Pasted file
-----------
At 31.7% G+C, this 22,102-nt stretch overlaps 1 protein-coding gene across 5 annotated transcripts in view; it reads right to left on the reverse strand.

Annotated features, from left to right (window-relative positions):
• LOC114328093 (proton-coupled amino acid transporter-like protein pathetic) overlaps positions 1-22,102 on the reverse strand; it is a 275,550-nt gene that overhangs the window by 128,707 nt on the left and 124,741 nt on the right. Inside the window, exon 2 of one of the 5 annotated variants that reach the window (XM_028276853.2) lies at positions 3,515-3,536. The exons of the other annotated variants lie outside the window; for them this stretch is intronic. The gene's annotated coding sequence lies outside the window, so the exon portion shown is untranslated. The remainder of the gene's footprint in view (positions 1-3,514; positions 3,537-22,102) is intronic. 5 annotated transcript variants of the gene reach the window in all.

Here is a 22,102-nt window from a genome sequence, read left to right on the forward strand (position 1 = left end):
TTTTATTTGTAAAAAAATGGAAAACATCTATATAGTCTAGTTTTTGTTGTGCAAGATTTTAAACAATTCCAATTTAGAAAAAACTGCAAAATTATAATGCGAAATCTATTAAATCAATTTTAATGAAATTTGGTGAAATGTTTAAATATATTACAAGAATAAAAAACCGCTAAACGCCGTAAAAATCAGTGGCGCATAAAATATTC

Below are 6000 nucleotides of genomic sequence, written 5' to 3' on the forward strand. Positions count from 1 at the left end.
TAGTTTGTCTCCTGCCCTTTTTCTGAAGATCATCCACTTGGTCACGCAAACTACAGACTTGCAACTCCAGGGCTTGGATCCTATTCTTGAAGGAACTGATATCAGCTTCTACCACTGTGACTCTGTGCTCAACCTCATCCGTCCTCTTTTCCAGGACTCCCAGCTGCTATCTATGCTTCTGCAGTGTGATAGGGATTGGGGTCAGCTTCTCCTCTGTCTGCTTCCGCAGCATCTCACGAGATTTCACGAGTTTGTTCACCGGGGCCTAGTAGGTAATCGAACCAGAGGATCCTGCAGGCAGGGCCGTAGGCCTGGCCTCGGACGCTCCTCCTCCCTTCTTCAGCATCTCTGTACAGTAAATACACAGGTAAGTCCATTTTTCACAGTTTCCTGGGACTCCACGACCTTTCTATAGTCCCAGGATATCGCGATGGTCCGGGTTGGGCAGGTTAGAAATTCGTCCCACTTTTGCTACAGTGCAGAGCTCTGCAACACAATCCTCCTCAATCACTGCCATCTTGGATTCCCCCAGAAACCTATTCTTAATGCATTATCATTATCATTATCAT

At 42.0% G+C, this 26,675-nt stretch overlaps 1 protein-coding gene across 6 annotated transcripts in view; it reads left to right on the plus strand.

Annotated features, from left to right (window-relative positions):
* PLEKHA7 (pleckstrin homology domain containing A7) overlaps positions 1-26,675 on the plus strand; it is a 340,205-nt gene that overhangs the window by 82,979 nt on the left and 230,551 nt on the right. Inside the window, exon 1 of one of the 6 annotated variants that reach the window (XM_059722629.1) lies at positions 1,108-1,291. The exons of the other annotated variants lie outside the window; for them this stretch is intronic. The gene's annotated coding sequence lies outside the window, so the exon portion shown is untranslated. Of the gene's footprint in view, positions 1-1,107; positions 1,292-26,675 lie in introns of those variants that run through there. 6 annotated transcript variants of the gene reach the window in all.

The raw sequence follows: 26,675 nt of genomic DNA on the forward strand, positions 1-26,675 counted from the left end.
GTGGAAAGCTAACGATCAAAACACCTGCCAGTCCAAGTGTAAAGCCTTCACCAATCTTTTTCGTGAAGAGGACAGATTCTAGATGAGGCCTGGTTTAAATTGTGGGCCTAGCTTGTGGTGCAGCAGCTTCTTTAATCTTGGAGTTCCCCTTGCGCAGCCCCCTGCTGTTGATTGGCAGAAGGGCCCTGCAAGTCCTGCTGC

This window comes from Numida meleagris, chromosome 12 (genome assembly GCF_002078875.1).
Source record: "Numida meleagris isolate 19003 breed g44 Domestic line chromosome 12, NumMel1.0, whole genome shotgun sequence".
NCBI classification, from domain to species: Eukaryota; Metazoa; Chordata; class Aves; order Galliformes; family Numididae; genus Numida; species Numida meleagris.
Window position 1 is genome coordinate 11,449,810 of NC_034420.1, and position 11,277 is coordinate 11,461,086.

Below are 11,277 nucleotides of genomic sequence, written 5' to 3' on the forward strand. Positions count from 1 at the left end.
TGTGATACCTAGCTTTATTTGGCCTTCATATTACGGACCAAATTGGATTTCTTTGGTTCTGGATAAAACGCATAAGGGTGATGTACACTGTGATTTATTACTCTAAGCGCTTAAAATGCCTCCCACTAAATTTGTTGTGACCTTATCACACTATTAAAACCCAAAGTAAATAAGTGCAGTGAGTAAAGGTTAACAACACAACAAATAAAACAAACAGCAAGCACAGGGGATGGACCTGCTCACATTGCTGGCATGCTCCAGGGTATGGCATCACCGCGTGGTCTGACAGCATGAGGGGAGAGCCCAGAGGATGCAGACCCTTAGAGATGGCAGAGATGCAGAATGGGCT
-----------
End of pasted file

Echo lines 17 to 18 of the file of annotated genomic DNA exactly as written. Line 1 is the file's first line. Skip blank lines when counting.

Below are 11,277 nucleotides of genomic sequence, written 5' to 3' on the forward strand. Positions count from 1 at the left end.
TGTGATACCTAGCTTTATTTGGCCTTCATATTACGGACCAAATTGGATTTCTTTGGTTCTGGATAAAACGCATAAGGGTGATGTACACTGTGATTTATTACTCTAAGCGCTTAAAATGCCTCCCACTAAATTTGTTGTGACCTTATCACACTATTAAAACCCAAAGTAAATAAGTGCAGTGAGTAAAGGTTAACAACACAACAAATAAAACAAACAGCAAGCACAGGGGATGGACCTGCTCACATTGCTGGCATGCTCCAGGGTATGGCATCACCGCGTGGTCTGACAGCATGAGGGGAGAGCCCAGAGGATGCAGACCCTTAGAGATGGCAGAGATGCAGAATGGGCT